by Staff Writers
Riverside, CA (SPX) Dec 21, 2011
When a plant encounters drought, it does its best to cope with this stress by activating a set of protein molecules called receptors. These receptors, once activated, turn on processes that help the plant survive the stress.
A team of plant cell biologists has discovered how to rewire this cellular machinery to heighten the plants' stress response - a finding that can be used to engineer crops to give them a better shot at surviving and displaying increased yield under drought conditions.
The discovery, made in the laboratory of Sean Cutler, an associate professor of plant cell biology at the University of California, Riverside, brings drought-tolerant crops a step closer to becoming a reality.
It's the hormones
These changes typically include guard cells closing on leaves to reduce water loss, cessation of plant growth to reduce water consumption and myriad other stress-relieving responses.
The discovery by Cutler and others of abscisic acid receptors, which orchestrate these responses, was heralded by Science magazine as a breakthrough of the year in 2009 due to the importance of the receptor proteins to drought and stress tolerance.
Tweaking the receptor
"Receptors are the cell's conductors and the abscisic acid receptors orchestrate the specific symphony that elicits stress tolerance," said Cutler, a member of UC Riverside's Institute for Integrative Genome Biology. "We've now figured out how to turn the orchestra on at will."
He explained that each stress hormone receptor is equipped with a lid that operates like a gate. For the receptor to be in the on state, the lid must be closed.
Using receptor genes engineered in the laboratory, the group created and tested through more than 740 variants of the stress hormone receptor, hunting for the rare variants that caused the lid to be closed for longer periods of time.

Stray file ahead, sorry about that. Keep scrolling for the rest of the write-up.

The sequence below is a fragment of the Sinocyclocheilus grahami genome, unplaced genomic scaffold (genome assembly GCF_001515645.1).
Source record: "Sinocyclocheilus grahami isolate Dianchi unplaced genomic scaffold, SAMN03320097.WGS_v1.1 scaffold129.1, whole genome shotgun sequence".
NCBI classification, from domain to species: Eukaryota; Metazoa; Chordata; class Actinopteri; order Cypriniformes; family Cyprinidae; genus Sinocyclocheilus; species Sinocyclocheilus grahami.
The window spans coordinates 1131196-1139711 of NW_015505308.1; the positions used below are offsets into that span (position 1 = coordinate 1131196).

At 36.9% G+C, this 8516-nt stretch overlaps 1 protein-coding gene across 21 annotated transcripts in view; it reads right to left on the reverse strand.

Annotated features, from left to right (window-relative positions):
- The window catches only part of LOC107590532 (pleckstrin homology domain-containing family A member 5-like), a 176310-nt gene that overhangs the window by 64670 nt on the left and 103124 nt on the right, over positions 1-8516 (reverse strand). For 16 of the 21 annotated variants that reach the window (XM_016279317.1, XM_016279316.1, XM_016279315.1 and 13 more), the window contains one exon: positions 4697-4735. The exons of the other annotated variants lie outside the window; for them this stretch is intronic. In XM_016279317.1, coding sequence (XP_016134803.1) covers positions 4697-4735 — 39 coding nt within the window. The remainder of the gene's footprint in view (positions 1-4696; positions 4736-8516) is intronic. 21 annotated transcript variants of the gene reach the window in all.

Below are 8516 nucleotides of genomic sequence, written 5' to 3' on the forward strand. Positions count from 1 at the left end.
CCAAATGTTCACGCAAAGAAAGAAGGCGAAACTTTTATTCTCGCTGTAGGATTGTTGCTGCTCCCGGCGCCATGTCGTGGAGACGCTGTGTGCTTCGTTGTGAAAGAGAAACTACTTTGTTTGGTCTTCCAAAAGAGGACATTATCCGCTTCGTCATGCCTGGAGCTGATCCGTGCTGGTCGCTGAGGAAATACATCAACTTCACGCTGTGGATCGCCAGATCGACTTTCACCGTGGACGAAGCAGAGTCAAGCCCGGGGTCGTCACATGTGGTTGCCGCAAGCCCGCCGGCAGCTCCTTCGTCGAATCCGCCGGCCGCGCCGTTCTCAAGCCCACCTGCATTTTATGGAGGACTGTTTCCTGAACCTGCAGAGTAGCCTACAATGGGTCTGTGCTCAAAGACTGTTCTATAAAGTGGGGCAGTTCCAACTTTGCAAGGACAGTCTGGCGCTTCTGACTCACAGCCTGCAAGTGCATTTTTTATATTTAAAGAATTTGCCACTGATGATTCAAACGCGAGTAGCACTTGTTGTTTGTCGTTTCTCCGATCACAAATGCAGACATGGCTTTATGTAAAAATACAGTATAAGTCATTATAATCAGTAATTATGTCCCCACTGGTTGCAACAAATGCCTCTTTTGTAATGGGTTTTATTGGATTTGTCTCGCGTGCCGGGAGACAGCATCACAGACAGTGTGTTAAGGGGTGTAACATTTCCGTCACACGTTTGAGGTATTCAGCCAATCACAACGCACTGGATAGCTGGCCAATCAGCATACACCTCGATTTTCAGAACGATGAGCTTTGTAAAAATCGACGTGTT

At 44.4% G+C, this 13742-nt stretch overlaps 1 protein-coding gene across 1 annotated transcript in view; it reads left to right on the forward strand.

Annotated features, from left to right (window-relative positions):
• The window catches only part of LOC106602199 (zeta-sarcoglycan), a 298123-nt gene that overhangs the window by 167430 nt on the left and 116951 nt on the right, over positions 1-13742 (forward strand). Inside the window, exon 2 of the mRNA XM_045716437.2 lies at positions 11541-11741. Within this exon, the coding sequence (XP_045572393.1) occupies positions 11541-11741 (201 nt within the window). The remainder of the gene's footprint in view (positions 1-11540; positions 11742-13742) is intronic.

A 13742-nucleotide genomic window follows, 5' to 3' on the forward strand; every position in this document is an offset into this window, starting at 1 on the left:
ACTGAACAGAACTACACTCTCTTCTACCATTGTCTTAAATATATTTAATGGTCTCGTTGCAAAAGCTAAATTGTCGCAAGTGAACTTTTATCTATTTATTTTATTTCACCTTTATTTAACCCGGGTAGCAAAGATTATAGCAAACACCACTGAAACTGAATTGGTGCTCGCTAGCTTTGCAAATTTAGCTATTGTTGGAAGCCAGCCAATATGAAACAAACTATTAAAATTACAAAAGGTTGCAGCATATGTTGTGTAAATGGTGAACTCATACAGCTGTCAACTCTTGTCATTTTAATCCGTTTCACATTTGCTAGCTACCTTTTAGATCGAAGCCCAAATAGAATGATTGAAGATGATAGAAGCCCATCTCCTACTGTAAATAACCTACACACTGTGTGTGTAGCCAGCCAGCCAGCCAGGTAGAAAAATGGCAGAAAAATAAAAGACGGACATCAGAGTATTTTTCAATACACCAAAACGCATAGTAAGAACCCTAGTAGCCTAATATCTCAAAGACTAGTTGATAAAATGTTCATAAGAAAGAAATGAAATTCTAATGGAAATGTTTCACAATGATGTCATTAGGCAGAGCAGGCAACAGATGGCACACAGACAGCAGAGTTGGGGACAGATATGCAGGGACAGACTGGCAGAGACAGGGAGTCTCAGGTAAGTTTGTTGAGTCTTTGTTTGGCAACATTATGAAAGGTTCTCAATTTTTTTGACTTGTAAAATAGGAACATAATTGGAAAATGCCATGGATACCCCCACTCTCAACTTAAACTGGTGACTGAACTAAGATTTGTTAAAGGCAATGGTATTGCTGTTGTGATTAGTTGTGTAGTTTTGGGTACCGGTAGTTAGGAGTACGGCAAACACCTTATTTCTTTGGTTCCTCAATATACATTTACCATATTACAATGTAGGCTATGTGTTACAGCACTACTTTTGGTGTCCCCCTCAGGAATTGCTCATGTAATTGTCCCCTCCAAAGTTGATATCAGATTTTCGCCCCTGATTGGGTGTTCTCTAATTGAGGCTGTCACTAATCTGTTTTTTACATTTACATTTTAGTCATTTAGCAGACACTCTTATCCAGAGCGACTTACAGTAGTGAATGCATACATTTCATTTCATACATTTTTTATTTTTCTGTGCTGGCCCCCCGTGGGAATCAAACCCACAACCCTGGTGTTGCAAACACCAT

"We found many of these mutations," Cutler said. "But each one on its own gave us only partly what we were looking for. But when we carefully stacked the right ones together, we got the desired effect: the receptor locked in its on state, which, in turn, was able to activate the stress response pathway in plants."
Next, the research team plans to take this basic science from the lab into the field - a process that could take many years.
Cutler was joined in the research by Assaf Mosquna (a postdoctoral reseacher and the first author of the research paper), Sang-Youl Park and Jorge Lozano-Juste at UCR; and Francis C. Peterson and Brian F. Volkman at the Medical College of Wisconsin.
University of California - Riverside
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Genome tree of life is largest yet for seed plants
New York NY (SPX) Dec 21, 2011
Scientists at the American Museum of Natural History, Cold Spring Harbor Laboratory, The New York Botanical Garden, and New York University have created the largest genome-based tree of life for seed plants to date. Their findings, published in the journal PLoS Genetics, plot the evolutionary relationships of 150 different species of plants based on advanced genome-wide analysis of gene structur ... read more
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